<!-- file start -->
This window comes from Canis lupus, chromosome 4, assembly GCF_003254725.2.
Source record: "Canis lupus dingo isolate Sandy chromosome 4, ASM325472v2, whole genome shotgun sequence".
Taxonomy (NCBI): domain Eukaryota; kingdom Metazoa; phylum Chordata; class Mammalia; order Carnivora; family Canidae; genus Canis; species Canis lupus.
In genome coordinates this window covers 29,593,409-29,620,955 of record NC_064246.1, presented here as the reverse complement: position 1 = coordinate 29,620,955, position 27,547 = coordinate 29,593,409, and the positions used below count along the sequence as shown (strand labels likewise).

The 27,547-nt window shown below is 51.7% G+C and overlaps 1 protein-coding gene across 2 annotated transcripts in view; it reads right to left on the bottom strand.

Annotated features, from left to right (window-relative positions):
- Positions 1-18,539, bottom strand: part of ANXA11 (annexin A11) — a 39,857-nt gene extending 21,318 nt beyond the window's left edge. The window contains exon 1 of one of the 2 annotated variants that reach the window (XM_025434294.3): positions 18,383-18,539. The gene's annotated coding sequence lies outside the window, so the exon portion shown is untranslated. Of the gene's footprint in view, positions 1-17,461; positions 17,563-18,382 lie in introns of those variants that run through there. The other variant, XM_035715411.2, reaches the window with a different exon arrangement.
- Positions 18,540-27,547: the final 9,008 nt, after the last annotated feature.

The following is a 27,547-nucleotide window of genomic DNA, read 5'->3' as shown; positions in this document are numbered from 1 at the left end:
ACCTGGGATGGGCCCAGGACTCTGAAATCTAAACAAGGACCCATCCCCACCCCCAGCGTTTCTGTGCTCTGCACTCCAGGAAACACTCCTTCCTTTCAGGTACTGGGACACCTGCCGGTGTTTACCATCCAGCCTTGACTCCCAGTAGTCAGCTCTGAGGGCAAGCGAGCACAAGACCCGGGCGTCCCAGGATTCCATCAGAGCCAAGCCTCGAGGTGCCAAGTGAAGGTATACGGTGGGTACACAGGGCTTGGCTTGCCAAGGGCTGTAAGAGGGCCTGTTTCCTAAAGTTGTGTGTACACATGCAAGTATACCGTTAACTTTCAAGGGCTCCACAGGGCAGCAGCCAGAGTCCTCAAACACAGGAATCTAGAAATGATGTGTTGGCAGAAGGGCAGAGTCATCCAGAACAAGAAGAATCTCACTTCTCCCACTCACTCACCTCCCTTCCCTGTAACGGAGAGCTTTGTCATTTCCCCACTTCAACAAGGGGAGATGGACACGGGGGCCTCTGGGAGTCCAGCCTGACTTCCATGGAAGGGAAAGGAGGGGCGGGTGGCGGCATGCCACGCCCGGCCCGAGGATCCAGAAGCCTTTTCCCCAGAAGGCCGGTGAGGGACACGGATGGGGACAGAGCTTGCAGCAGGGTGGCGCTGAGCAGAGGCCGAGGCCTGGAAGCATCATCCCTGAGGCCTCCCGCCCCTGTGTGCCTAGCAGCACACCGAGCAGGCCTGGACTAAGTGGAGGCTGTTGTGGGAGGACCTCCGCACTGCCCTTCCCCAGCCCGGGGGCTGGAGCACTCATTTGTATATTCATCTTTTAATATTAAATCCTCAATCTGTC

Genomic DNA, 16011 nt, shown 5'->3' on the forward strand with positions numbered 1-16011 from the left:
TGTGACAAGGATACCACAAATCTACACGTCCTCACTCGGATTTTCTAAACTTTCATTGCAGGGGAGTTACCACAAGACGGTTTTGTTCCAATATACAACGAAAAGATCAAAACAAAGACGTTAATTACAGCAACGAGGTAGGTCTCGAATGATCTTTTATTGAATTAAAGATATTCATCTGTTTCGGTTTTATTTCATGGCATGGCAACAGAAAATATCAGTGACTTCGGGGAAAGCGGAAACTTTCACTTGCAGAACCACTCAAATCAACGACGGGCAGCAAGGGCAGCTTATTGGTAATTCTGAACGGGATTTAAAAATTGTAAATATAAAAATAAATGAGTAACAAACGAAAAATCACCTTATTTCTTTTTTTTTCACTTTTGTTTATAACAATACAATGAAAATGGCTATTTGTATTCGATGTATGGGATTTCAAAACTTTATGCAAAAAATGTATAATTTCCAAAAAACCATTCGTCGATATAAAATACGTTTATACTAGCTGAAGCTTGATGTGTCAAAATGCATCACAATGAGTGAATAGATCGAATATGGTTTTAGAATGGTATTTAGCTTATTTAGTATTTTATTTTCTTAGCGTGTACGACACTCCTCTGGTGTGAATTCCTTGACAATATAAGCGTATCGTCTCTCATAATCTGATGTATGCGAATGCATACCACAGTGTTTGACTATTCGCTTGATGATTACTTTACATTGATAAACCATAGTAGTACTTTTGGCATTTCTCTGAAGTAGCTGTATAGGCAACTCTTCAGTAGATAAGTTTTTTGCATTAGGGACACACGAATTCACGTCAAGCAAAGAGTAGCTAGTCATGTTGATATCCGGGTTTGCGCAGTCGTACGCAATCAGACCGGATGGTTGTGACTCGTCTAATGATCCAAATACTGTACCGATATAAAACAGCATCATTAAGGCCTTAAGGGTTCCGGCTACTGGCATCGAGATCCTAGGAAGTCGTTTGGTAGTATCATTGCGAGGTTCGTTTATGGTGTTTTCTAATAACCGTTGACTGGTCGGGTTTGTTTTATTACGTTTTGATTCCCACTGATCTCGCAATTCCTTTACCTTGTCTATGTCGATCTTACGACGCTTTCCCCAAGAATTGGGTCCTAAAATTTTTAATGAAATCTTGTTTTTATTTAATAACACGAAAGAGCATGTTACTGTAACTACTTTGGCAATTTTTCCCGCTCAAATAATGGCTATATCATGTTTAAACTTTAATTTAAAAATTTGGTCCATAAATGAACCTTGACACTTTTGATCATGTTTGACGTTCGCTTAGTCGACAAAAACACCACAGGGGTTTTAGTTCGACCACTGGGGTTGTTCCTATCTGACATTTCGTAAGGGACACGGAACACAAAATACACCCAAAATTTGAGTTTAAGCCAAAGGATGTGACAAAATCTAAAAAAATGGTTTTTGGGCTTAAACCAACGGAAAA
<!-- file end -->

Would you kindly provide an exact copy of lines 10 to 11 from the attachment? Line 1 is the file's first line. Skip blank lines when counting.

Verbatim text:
ACCTGGGATGGGCCCAGGACTCTGAAATCTAAACAAGGACCCATCCCCACCCCCAGCGTTTCTGTGCTCTGCACTCCAGGAAACACTCCTTCCTTTCAGGTACTGGGACACCTGCCGGTGTTTACCATCCAGCCTTGACTCCCAGTAGTCAGCTCTGAGGGCAAGCGAGCACAAGACCCGGGCGTCCCAGGATTCCATCAGAGCCAAGCCTCGAGGTGCCAAGTGAAGGTATACGGTGGGTACACAGGGCTTGGCTTGCCAAGGGCTGTAAGAGGGCCTGTTTCCTAAAGTTGTGTGTACACATGCAAGTATACCGTTAACTTTCAAGGGCTCCACAGGGCAGCAGCCAGAGTCCTCAAACACAGGAATCTAGAAATGATGTGTTGGCAGAAGGGCAGAGTCATCCAGAACAAGAAGAATCTCACTTCTCCCACTCACTCACCTCCCTTCCCTGTAACGGAGAGCTTTGTCATTTCCCCACTTCAACAAGGGGAGATGGACACGGGGGCCTCTGGGAGTCCAGCCTGACTTCCATGGAAGGGAAAGGAGGGGCGGGTGGCGGCATGCCACGCCCGGCCCGAGGATCCAGAAGCCTTTTCCCCAGAAGGCCGGTGAGGGACACGGATGGGGACAGAGCTTGCAGCAGGGTGGCGCTGAGCAGAGGCCGAGGCCTGGAAGCATCATCCCTGAGGCCTCCCGCCCCTGTGTGCCTAGCAGCACACCGAGCAGGCCTGGACTAAGTGGAGGCTGTTGTGGGAGGACCTCCGCACTGCCCTTCCCCAGCCCGGGGGCTGGAGCACTCATTTGTATATTCATCTTTTAATATTAAATCCTCAATCTGTC

Genomic DNA, 16011 nt, shown 5'->3' on the forward strand with positions numbered 1-16011 from the left: